Learn more about dealing with cancer recurrence.
If treatment does not work
Recovery from Hodgkin lymphoma is not always possible. If the lymphoma cannot be cured or controlled, the disease may be called advanced or terminal.
This diagnosis is stressful, and for some people, advanced cancer is difficult to discuss. However, it is important to have open and honest conversations with your health care team to express your feelings, preferences, and concerns. The health care team has special skills, experience, and knowledge to support patients and their families and is there to help. Making sure a person is physically comfortable, free from pain, and emotionally supported is extremely important. It is also important to discuss newer treatment options that are being tested in clinical trials. Finding a second opinion may be useful, too.
People who have advanced cancer and who are expected to live less than 6 months may want to consider hospice care. Hospice care is designed to provide the best possible quality of life for people who are near the end of life. You and your family are encouraged to talk with the health care team about hospice care options, which include hospice care at home, a special hospice center, or other health care locations. Nursing care and special equipment can make staying at home a workable option for many families. Learn more about advanced care planning.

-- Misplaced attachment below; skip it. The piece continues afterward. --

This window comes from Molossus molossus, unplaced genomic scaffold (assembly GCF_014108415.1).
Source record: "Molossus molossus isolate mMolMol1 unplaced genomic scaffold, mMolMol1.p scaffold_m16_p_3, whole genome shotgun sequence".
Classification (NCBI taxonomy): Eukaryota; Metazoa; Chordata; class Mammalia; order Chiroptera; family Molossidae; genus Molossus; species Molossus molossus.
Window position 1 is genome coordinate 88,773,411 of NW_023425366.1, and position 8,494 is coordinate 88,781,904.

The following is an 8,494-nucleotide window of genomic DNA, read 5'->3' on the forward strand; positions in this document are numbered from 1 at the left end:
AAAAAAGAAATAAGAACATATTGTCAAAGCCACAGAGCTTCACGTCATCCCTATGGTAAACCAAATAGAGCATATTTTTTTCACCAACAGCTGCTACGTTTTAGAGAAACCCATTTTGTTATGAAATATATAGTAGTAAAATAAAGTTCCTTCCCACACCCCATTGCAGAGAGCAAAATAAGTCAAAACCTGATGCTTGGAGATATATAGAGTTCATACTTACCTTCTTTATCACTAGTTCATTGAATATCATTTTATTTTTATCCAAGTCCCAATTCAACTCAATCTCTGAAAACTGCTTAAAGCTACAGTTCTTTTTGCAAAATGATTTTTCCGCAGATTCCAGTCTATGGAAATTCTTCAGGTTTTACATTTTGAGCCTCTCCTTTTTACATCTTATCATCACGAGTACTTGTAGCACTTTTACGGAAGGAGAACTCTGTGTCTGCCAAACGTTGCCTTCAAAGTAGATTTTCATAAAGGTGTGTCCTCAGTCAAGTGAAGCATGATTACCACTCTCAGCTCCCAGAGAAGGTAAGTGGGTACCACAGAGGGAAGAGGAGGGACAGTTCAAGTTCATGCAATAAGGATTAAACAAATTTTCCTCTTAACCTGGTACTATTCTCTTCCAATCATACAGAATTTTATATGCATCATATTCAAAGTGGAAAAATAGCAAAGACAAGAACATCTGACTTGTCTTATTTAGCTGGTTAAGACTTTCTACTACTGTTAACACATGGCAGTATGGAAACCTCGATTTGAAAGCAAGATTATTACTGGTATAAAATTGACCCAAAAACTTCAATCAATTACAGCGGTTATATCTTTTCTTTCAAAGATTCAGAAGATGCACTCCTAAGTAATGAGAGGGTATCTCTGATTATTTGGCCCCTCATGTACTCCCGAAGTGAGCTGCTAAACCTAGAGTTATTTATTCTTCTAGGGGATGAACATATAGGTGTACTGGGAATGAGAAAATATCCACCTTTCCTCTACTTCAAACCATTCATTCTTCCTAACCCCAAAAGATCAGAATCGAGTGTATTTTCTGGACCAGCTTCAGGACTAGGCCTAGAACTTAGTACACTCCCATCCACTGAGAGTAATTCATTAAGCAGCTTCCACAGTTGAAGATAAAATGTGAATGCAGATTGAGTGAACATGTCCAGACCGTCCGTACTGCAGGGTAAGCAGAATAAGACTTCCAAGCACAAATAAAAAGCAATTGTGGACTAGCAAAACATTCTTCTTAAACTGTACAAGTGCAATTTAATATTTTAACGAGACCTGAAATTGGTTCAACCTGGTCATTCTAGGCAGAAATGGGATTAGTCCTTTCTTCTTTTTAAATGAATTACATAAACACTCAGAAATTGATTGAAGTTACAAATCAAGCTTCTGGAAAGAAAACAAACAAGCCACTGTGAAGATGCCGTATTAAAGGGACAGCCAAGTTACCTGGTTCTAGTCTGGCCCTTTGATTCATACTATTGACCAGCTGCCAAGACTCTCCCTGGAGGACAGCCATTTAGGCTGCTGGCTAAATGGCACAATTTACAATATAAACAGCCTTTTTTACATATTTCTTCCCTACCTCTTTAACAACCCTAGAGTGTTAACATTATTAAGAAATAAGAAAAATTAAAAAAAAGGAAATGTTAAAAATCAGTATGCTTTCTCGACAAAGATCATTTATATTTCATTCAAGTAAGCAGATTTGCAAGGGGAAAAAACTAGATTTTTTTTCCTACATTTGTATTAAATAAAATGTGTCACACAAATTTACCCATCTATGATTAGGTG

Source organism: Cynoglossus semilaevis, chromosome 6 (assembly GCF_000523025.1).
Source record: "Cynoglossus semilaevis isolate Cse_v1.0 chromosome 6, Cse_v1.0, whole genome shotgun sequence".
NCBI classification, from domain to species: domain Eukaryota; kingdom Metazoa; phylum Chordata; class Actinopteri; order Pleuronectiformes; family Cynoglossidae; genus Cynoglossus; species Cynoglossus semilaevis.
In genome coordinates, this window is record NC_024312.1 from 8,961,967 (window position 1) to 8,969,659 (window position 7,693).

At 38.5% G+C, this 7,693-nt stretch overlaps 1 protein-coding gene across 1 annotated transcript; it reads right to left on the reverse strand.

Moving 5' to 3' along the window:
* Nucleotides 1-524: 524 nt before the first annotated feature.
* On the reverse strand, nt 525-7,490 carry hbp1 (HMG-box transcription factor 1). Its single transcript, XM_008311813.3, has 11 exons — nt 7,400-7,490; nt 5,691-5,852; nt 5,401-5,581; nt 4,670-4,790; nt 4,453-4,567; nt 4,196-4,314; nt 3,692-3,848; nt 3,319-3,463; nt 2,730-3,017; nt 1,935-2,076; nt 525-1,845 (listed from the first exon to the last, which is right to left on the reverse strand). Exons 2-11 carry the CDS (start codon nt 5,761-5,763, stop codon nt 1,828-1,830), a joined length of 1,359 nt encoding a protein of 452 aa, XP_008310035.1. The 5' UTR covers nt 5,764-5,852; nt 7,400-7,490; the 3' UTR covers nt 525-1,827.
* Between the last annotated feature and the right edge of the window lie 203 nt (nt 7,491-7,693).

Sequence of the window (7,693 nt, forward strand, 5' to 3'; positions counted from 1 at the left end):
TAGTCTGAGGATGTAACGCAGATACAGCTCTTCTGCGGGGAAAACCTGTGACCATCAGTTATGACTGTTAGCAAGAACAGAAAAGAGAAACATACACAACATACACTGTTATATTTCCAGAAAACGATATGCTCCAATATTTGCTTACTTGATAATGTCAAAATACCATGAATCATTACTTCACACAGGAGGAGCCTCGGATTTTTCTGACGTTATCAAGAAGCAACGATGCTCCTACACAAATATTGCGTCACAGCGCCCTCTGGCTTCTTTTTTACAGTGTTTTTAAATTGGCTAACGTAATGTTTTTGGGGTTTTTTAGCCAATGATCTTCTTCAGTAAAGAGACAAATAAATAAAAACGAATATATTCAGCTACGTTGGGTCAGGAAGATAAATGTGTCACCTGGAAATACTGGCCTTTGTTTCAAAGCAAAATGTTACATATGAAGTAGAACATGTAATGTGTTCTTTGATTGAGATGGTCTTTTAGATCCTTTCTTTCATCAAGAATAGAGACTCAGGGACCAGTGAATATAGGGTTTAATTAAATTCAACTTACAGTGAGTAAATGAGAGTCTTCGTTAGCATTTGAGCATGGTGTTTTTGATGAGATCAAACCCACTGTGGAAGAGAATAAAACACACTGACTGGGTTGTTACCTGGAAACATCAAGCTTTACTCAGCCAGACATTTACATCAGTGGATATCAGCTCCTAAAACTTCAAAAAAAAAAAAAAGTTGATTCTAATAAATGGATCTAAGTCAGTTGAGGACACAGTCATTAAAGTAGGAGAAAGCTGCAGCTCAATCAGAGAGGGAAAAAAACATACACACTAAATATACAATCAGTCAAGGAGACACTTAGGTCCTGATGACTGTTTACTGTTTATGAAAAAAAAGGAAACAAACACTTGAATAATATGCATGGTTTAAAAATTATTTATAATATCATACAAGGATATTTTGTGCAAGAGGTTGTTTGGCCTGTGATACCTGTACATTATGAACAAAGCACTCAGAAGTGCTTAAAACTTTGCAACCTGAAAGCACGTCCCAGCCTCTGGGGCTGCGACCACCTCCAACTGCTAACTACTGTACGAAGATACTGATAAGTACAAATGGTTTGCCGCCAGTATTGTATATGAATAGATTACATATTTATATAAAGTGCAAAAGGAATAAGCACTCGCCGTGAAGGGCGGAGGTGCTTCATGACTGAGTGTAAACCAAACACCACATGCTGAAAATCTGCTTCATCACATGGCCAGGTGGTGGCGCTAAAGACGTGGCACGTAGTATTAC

After the death of a loved one, many people need support to help them cope with the loss. Learn more about grief and loss.
The next section in this guide is About Clinical Trials. It offers more information about research studies that are focused on finding better ways to care for people with lymphoma. Use the menu to choose a different section to read in this guide.